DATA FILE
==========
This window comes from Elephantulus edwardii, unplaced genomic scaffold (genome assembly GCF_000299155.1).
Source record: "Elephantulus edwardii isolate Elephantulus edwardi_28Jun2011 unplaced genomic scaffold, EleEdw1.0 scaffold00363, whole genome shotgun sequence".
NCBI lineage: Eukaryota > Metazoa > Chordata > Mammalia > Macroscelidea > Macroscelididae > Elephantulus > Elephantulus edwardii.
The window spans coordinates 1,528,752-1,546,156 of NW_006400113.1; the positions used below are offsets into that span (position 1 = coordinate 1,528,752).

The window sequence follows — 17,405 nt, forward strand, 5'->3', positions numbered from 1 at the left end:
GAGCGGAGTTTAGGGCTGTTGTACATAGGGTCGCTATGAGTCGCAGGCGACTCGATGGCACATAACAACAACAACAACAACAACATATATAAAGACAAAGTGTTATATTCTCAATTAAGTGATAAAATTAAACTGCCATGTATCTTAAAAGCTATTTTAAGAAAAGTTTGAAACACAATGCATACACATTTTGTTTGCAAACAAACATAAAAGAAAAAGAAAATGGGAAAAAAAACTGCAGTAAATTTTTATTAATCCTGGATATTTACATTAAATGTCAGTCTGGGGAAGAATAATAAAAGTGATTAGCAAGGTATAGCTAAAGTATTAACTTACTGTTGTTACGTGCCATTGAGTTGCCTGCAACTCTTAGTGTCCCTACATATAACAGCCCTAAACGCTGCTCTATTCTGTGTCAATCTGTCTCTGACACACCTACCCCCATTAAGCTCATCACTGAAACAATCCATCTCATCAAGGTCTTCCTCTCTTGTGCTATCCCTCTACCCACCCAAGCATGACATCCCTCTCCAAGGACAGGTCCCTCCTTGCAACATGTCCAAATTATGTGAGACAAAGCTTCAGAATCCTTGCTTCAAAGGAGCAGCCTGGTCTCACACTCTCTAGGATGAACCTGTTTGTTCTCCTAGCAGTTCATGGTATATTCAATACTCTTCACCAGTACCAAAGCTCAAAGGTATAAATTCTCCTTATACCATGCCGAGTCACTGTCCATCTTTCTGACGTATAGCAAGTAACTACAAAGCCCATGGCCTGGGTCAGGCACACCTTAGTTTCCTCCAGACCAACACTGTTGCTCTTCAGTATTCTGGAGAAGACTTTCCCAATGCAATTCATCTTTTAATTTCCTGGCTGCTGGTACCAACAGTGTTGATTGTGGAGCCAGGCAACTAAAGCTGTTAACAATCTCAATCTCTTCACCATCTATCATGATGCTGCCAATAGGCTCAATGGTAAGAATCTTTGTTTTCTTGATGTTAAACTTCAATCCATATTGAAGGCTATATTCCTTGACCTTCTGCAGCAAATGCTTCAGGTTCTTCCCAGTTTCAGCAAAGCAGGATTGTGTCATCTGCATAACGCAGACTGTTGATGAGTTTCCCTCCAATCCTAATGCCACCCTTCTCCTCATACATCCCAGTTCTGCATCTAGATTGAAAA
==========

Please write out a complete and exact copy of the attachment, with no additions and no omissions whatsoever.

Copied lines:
This window comes from Elephantulus edwardii, unplaced genomic scaffold (genome assembly GCF_000299155.1).
Source record: "Elephantulus edwardii isolate Elephantulus edwardi_28Jun2011 unplaced genomic scaffold, EleEdw1.0 scaffold00363, whole genome shotgun sequence".
NCBI lineage: Eukaryota > Metazoa > Chordata > Mammalia > Macroscelidea > Macroscelididae > Elephantulus > Elephantulus edwardii.
The window spans coordinates 1,528,752-1,546,156 of NW_006400113.1; the positions used below are offsets into that span (position 1 = coordinate 1,528,752).

The window sequence follows — 17,405 nt, forward strand, 5'->3', positions numbered from 1 at the left end:
GAGCGGAGTTTAGGGCTGTTGTACATAGGGTCGCTATGAGTCGCAGGCGACTCGATGGCACATAACAACAACAACAACAACAACATATATAAAGACAAAGTGTTATATTCTCAATTAAGTGATAAAATTAAACTGCCATGTATCTTAAAAGCTATTTTAAGAAAAGTTTGAAACACAATGCATACACATTTTGTTTGCAAACAAACATAAAAGAAAAAGAAAATGGGAAAAAAAACTGCAGTAAATTTTTATTAATCCTGGATATTTACATTAAATGTCAGTCTGGGGAAGAATAATAAAAGTGATTAGCAAGGTATAGCTAAAGTATTAACTTACTGTTGTTACGTGCCATTGAGTTGCCTGCAACTCTTAGTGTCCCTACATATAACAGCCCTAAACGCTGCTCTATTCTGTGTCAATCTGTCTCTGACACACCTACCCCCATTAAGCTCATCACTGAAACAATCCATCTCATCAAGGTCTTCCTCTCTTGTGCTATCCCTCTACCCACCCAAGCATGACATCCCTCTCCAAGGACAGGTCCCTCCTTGCAACATGTCCAAATTATGTGAGACAAAGCTTCAGAATCCTTGCTTCAAAGGAGCAGCCTGGTCTCACACTCTCTAGGATGAACCTGTTTGTTCTCCTAGCAGTTCATGGTATATTCAATACTCTTCACCAGTACCAAAGCTCAAAGGTATAAATTCTCCTTATACCATGCCGAGTCACTGTCCATCTTTCTGACGTATAGCAAGTAACTACAAAGCCCATGGCCTGGGTCAGGCACACCTTAGTTTCCTCCAGACCAACACTGTTGCTCTTCAGTATTCTGGAGAAGACTTTCCCAATGCAATTCATCTTTTAATTTCCTGGCTGCTGGTACCAACAGTGTTGATTGTGGAGCCAGGCAACTAAAGCTGTTAACAATCTCAATCTCTTCACCATCTATCATGATGCTGCCAATAGGCTCAATGGTAAGAATCTTTGTTTTCTTGATGTTAAACTTCAATCCATATTGAAGGCTATATTCCTTGACCTTCTGCAGCAAATGCTTCAGGTTCTTCCCAGTTTCAGCAAAGCAGGATTGTGTCATCTGCATAACGCAGACTGTTGATGAGTTTCCCTCCAATCCTAATGCCACCCTTCTCCTCATACATCCCAGTTCTGCATCTAGATTGAAAA